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FORUMS Photography Talk by Genre Sports Talk 
Thread started 22 Mar 2009 (Sunday) 15:46
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Nick ­ Pro
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Mar 22, 2009 15:46 |  #1

I'm 16 currently, and am a Sophomore in High School. I would love to be a photographer when I grow up. To aid this, and help me see what it's really like, I work for several photographers, and shoot Sweet 16's for various kids in my school. (As I was writing this, I just got a call confirming a sweet 16 shoot!) I am starting to look at College's. I have already gotten several letters from different colleges, but I didn't really find anything interesting about them. I would really love to go to Emily Carr University in BC. It's perfect for me. Mountain Biking, Sailing, Snowboarding, etc. My dream job would be to work for various sports magazines as a photographer. My question is, how would I get such a position? I would love to go to college, but is it necessary? ( I always remember $100,000 on equipment is better than $100,000 College tuition)

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Nick Pro

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DDCSD
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Mar 22, 2009 16:04 |  #2

Go to a college with a good sports team and major in BUSINESS. Minor in photography or photojournalism or whatever the school has that is related to photography (or just get on the school paper staff). Go to a public school (so you'll still have $80k to spend on equipment), don't waste money on a private "University of Art + Design". I'm sure that Emily Carr is a great school, but there are plenty of broke artists with $100K in student loans. This is especially true if you want to get into sports photography.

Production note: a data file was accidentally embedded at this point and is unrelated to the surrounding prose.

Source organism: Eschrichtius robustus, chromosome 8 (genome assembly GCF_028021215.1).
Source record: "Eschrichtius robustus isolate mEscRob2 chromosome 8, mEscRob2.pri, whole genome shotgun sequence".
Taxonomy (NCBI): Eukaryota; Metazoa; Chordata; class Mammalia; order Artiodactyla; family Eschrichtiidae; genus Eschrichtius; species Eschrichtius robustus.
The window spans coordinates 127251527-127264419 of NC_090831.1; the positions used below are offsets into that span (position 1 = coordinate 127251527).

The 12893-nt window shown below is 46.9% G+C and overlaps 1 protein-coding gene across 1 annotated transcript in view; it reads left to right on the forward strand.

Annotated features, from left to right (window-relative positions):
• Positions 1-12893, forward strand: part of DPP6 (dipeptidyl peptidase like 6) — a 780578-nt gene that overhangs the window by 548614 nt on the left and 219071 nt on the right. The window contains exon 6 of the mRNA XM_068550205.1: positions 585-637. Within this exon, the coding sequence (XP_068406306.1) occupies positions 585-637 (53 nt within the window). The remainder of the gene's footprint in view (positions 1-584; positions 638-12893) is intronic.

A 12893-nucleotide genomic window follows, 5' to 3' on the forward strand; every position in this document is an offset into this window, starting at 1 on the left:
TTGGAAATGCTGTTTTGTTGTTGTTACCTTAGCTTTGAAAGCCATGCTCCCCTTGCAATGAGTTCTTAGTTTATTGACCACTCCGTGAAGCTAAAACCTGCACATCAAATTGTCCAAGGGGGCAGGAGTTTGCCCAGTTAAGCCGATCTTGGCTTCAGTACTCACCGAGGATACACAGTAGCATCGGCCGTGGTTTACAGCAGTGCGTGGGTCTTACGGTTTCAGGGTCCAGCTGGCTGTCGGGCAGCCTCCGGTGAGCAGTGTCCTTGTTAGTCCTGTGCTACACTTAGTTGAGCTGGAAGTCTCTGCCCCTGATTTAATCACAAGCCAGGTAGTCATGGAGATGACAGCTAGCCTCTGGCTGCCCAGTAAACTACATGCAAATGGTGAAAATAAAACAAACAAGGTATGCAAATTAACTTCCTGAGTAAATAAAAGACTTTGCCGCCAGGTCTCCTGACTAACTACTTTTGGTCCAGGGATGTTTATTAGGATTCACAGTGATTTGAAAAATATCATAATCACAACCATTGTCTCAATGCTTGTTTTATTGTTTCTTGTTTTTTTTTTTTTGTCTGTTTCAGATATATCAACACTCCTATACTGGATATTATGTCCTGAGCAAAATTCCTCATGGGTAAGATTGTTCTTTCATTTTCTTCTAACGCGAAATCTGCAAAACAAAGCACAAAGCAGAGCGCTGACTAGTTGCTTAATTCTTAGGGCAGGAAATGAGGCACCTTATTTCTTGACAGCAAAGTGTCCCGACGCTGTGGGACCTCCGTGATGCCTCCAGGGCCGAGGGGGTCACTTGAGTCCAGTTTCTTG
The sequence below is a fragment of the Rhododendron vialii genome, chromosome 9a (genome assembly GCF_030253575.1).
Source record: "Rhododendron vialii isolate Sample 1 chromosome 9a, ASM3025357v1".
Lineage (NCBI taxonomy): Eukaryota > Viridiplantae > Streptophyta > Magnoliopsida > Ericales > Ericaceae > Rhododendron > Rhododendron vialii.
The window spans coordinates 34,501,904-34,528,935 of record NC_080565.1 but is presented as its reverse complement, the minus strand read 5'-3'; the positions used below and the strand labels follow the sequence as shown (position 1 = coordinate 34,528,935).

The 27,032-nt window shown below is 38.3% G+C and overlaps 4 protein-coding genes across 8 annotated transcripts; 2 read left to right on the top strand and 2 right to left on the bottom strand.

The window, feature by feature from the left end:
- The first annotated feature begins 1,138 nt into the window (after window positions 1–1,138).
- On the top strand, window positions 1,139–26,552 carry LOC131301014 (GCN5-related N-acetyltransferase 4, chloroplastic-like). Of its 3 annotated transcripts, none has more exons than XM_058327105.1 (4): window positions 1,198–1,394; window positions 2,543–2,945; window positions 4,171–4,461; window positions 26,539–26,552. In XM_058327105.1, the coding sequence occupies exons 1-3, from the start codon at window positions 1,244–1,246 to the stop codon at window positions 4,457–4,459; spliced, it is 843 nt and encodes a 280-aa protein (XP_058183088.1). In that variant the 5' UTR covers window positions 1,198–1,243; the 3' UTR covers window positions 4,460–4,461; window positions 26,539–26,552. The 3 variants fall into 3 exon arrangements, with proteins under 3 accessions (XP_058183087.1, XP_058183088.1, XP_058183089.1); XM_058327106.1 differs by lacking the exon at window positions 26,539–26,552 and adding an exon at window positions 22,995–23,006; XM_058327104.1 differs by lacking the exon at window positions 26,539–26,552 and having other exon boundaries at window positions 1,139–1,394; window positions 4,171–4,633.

Working on the school newspaper as a staff shooter will open more doors and gain you more experience than sitting in a classroom being taught how to compose an image and make "art". The most important thing about college is the experience. What they teach you in the classroom is secondary.


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MJPhotos24
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Mar 22, 2009 16:22 |  #3

A staff job at one of the various sports magazines is not easy, I just shot with an ex-SI intern and they told him to come back in 15 years and maybe they'd have a spot for him, so even a foot in a door takes years to get a "shot" at those jobs.

To run a photography business Derek already said it, take Business & Marketing classes. With that type of degree you can work in several fields if photography doesn't work out. Photography is not as easy as some think and there's a lot of photogs working full time jobs in other areas now because of the current trend of photog jobs getting cut first.


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rdompor
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Mar 22, 2009 16:43 |  #4

I agree about going to school for photography. I'm currently an electrical engineering student at Rutgers but I've taken a few photo courses on the side and am even a staff photog for the school paper. On top of that, I'm a staff photographer for the Blue Stream Media photo company. What I've learned both from the paper and Blue Stream Media is that the photography is the easy part of the job. The things they teach you in school either don't matter in application or are learned much earlier in the business than in a classroom. Business school is probably where you should be headed. It would also be good to get into some editorial company like the school paper or a small local magazine to get experience under your belt.

Honestly, it isn't a good time to be looking for a career in this industry. It might just be the newspaper side of me talking, but jobs are being cut in the print industry. Some say that magazines a niche industry, but I wouldn't bet against them fading slightly just like newsprint is doing right now.

Another thing I would suggest if you're really headed for a career in photo is to shoot a variety of styles and events.

Again, I'm going to relate things to photojournalism (PJ) and news work but it's what I know: